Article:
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Domestic abuse and the disabled community

Domestic abuse and the disabled community is something that isn’t often spoken about.

When we think about domestic abuse, we usually think about a stereotypical scenario. The one between a man and a woman. With the man as the person causing harm and the woman the victim. However, we don’t usually think about how the disabled community may be victims of domestic abuse.

When thinking about the disabled “community” it’s important to recognise that each group is unique. Each group has its particular support needs and each person has their own individual needs.
A study by the University of Warwick, found that 15.7% of disabled women experience domestic abuse each year. This compared to 7.1% of non-disabled women. Similarly, disabled men experienced 8.4% in contrast to 4% of non-disabled men. These figures show that disabled people are twice as likely to experience domestic abuse as non-disabled.

However, when we look our referrals into domestic abuse support services, we don’t see this percentage reflected. Let’s look at why?


Social attitudes

While we’ve come a long way with education around disabilities, there are still some regressive attitudes to disabled people. There is the (wrong) perception that they may not have the same needs and desires. Some even think that disabled people have different pain thresholds.

Situational risk

Disabled people may have high levels of dependency on family members who may go on to become perpetrators. This could include parents, siblings, children or partners. There is an increased risk of isolation. If abuse has been going on for a long time, it may be seen as “normal” by those being abused.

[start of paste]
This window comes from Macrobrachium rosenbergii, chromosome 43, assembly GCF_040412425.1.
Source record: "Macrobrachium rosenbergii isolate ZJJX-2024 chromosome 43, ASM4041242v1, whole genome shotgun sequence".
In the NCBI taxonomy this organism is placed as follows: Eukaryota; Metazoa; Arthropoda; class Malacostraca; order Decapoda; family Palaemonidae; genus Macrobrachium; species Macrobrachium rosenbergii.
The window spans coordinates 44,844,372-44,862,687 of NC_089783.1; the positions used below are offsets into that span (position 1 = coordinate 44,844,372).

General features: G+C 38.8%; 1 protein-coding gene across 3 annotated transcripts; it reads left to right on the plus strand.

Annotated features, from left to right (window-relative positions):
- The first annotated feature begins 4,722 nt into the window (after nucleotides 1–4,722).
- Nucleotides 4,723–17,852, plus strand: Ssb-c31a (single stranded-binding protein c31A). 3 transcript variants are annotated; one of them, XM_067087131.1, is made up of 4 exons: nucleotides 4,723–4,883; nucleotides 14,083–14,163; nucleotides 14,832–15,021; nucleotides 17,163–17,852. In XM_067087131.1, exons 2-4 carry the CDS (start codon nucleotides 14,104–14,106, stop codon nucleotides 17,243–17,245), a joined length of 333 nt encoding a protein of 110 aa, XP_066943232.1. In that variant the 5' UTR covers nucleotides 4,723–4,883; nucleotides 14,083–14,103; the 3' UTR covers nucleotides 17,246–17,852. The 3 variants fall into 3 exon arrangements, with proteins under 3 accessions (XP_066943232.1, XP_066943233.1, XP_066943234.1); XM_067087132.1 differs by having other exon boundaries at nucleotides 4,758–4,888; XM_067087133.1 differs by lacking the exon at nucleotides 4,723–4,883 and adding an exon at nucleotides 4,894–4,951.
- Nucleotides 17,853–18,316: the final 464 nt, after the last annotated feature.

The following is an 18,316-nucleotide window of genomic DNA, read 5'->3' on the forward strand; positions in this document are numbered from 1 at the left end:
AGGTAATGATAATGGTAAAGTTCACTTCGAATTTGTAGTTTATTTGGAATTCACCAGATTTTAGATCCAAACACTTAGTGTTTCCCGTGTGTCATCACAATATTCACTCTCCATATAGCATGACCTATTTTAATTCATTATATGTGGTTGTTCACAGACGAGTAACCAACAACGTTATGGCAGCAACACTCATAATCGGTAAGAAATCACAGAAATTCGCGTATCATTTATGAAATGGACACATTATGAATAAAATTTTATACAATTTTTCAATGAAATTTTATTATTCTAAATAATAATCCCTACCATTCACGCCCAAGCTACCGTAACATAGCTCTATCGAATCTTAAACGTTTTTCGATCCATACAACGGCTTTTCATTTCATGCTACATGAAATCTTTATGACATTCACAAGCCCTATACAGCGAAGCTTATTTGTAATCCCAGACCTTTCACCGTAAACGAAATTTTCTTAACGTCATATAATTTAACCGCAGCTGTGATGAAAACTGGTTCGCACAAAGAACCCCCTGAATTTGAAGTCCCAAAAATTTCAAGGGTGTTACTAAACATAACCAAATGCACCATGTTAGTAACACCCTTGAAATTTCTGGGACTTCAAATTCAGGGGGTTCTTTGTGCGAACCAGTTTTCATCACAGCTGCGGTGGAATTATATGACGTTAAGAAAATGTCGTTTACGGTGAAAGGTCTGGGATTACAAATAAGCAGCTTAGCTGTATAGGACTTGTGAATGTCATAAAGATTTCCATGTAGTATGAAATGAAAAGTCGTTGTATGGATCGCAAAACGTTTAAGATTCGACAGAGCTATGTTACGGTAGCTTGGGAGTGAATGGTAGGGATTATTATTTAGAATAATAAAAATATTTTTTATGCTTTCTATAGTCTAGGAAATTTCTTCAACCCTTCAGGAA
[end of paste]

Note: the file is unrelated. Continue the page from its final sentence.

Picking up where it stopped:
Access to a variety of services is an important part of everyday life. However, those who suffer a disability may not be in a position to request help. We might see a lack of access to:

  • appropriate information
  • approachable services
  • police responses. Particularly if the victim has a lack of effective communication skills

In 2014 a study by Professor Karen Rich concluded that;

Women with physical disabilities are at high risk of intimate partner violence. In addition, they are subject to inaccurate stereotypes, including challenges to their gender identities. Like other assaulted women, they may reframe the violence they experience in order to reduce stigmatization.

Quote from one of the Women who took part in the study

When the slapping started, at first I was shocked. No boyfriend ever lifted a hand to me before. But… I’ve been through more than that from my doctors.

What can we do? 


The Dragonfly Project was created to reach people in isolated communities that would not normally find accessing support easy.

We provide free domestic abuse awareness workshops which will help you understand how domestic abuse impacts the victim, what domestic abuse is and how you can help.

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